EDITOR: There are a lot of people who believe that crime has turned more violent in recent years. Are you one of those who believes that?
FAKETTY: I don’t have a statistical measurement on it, although we have seen some increases here, mainly customer-on-customer violence, but in some cases customer-on-associate violence as well. It just feels as if there’s more of it, and it is top of mind with the NRF loss prevention council.
Six years ago, Larry Barton, a well-known expert on workplace violence, gave a presentation at the NRF PROTECT conference. A big part of his message dealt with the media and how the statistics on workplace violence at the time were low, yet he was suggesting the media was overexaggerating the true picture. It would be interesting to see what he would have to say today because violence in retail stores is real. I can assure you we have programs designed to proactively prevent and react to these situations if and when they arise. Much of our strategy has been designed through what we learned from Barton. We take protecting people very seriously here and put a lot of effort in keeping our customers and associates safe.
EDITOR: Since you’ve been in your current role, you’ve made significant strides with the use of technology and, I assume, continue to contemplate new technologies that could help your program. Talk about some of those initiatives and solutions that you’ve put in place.
FAKETTY: We’ve worked in this space quite a bit, actually. Five years ago, we launched our AP analytics center, which has been a tremendous success. So much so were adding resources in this area. We’ve also received tremendous support from our executive leadership team for supporting our technological solutions. We take the time and effort when designing our systems to ensure they interface with each other. We’ve made choices to purchase single-source equipment, use the same integrators to install it, and utilize the same software, where possible, to run it. All to be consistent across the enterprise and make things easy for stores and our AP team.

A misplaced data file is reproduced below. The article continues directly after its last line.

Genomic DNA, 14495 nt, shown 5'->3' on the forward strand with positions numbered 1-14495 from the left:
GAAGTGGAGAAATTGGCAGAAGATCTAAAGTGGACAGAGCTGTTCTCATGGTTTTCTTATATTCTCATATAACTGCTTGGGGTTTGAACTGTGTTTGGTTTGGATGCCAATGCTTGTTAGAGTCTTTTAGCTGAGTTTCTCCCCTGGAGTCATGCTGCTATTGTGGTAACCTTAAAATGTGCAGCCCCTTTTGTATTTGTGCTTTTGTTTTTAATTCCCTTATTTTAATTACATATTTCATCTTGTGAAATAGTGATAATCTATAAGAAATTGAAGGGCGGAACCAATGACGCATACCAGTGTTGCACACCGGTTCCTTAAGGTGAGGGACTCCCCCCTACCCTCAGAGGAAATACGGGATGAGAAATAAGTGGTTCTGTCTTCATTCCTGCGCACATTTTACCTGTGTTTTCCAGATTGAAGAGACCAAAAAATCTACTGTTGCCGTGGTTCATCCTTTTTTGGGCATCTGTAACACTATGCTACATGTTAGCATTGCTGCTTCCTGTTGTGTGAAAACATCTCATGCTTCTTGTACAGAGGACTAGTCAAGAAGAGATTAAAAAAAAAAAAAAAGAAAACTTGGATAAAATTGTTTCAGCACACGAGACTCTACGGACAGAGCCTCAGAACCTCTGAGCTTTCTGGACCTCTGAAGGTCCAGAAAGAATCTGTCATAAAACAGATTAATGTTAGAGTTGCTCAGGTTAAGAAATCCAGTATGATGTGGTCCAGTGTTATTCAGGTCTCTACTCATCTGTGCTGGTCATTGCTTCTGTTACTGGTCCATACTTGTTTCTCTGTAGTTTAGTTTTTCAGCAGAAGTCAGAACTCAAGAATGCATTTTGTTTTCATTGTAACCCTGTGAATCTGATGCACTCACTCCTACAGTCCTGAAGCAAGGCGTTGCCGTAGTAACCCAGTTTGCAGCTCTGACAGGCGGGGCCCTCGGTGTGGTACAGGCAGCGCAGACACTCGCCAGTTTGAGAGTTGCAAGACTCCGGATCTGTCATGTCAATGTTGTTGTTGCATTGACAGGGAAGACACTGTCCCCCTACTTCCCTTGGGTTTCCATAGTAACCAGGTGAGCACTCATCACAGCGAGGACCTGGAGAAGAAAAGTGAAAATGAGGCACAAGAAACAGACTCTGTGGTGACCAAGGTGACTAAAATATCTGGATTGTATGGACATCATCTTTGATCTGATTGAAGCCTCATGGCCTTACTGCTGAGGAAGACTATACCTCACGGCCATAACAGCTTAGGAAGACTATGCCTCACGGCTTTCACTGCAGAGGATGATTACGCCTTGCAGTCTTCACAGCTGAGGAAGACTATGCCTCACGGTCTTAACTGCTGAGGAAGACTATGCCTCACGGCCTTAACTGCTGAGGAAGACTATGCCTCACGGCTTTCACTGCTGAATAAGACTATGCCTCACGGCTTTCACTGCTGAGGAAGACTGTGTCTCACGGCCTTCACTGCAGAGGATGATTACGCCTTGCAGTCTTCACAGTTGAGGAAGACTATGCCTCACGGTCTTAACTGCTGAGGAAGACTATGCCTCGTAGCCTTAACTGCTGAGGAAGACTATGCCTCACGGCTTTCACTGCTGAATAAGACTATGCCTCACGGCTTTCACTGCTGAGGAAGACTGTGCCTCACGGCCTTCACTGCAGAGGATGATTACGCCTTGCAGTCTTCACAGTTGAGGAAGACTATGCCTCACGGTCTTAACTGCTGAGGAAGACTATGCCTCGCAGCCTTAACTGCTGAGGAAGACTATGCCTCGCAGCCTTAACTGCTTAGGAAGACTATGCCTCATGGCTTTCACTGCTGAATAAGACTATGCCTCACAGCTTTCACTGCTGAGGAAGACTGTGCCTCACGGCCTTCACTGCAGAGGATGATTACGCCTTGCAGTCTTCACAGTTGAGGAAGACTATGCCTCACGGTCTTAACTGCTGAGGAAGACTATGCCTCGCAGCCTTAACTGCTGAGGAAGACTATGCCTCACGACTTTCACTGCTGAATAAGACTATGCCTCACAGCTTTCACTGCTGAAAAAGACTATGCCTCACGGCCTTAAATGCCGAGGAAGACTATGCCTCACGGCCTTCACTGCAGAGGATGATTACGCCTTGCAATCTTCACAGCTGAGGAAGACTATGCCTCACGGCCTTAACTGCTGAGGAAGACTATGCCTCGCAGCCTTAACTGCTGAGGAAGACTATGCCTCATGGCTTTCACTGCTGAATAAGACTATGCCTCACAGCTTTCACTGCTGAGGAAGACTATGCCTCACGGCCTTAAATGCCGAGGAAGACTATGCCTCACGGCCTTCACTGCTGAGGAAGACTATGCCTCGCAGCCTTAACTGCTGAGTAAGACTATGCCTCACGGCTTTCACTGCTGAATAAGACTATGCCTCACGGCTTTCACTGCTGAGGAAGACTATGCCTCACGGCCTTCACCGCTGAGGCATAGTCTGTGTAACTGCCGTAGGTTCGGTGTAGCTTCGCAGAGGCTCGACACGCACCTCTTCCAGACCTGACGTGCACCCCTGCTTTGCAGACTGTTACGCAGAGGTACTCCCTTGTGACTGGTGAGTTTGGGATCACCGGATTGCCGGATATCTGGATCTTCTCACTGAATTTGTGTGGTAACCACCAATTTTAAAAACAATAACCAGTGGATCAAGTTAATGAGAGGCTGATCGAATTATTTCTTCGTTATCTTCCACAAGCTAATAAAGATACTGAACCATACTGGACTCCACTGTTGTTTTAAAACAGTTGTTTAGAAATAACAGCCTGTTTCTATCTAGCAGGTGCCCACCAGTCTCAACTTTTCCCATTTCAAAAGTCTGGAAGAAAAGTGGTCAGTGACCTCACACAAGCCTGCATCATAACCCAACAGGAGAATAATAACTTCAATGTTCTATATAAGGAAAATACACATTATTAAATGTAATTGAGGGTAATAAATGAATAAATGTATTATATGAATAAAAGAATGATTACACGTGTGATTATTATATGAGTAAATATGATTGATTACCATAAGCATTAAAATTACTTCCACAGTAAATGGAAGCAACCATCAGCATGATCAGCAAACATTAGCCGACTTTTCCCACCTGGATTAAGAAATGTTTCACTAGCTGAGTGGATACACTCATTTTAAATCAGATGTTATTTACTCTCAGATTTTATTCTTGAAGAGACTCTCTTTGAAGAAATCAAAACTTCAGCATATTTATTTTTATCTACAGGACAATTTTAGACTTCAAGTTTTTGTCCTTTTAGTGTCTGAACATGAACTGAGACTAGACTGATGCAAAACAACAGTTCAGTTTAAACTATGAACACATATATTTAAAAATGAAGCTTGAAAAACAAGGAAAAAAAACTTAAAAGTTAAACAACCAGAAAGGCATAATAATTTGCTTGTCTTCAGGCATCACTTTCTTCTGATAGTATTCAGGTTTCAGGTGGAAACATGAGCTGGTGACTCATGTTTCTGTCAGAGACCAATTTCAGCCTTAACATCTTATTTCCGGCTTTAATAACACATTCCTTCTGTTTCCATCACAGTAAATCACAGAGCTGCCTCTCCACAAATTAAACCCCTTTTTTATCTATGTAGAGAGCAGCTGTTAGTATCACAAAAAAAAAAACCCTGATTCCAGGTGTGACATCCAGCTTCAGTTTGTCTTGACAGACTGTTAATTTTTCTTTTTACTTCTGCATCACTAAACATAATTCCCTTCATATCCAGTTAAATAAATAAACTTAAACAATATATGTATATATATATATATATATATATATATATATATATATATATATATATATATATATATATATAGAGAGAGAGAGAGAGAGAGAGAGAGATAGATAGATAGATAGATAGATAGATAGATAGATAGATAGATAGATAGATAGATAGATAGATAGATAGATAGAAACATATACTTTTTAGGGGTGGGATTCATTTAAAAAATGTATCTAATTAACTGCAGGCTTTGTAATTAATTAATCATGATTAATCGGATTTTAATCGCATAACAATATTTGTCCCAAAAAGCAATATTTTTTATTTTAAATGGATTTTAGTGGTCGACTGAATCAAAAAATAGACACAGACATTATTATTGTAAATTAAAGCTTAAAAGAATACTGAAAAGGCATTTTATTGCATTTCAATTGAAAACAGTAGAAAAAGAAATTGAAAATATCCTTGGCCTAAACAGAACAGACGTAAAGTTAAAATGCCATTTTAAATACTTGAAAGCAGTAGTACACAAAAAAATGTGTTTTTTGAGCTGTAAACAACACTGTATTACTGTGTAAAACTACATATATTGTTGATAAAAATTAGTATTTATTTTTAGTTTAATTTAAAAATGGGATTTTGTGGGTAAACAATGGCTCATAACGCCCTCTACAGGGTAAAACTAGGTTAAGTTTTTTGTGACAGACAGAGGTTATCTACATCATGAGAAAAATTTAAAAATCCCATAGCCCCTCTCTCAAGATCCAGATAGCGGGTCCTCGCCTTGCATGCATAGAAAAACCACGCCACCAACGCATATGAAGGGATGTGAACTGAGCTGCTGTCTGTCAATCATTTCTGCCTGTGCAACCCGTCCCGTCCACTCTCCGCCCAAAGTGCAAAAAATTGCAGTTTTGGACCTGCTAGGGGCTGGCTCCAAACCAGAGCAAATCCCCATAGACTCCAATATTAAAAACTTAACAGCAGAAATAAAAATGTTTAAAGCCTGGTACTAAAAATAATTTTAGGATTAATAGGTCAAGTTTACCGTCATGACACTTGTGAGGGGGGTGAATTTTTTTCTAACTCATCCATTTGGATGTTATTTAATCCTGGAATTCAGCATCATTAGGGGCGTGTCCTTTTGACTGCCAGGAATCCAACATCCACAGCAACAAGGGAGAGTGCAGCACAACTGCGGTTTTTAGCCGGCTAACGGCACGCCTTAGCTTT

For example, in our AP analytics center, you can immediately link any single transaction in a store to video. But in order to make that happen, you have to ensure that every single camera in every single store is centered on every single register. Since we’re regularly remodeling stores, that can be challenging and takes a lot of effort in preplanning, but we have strong relationships with our construction, maintenance, and merchandising groups, which helps us manage this program.
We’re also involved in remote auditing from within this area. For example, recently our logistics team came to us about a concern with some of our third-party warehouse drivers. They asked if we could identify what time they’re showing up at stores, whether or not they’re actually helping store associates unload freight, and how long, on average, it takes them from the time they park in the loading bay until they leave. While GPS can tell you some of this, it can’t tell you if the driver parks his trailer and leaves the store for an hour or more. We did the comprehensive audit in over 100 stores, and within a few days we were able to report out and resolve a number of issues.
We also use it for monitoring serious incidents live, such as workplace violence situations, and of course use the center for high-profile internal, external, and vendor theft detection and resolution. We’re also using it to conduct remote video accident investigations and evidence preservation by downloading video remotely to a server-based solution, which enables our risk management department to better defend accident claims. Those are just a few examples of how we use AP analytics.
We’ve also partnered with our Store Help Desk. Now, every single incident that occurs in a store is phoned into this team and our operators, who man it 24/7, take the information and disseminate it accordingly. We call this our critical incident desk (CID). We’ve identified seventy-four different incident types. Obviously, if it’s an emergency situation, stores call 911. But if one of these seventy-four incidents occurs, they are phoned into the CID immediately. The information is then keyed into our software program and distributed to the asset protection field team in real time.
On extremely critical incidents, such as armed robberies, burglaries, or aggravated assaults, they are turned around in minutes and forwarded to our AP field team through text messaging with escalations of notification going to district operations managers, regional vice presidents, and others. The AP field team then follows up on each one to close them out.
Once a week I report out to our executive leadership team on how many critical incidents were phoned in from stores, how many were responded to, and how many were closed. We then use the data to ensure we allocate resources into our highest-risk stores through enhanced security tools, updated equipment, even identifying which locations may need a contracted service. Those are just a couple of examples of how we use data to drive technology solutions and allocate manpower as needed.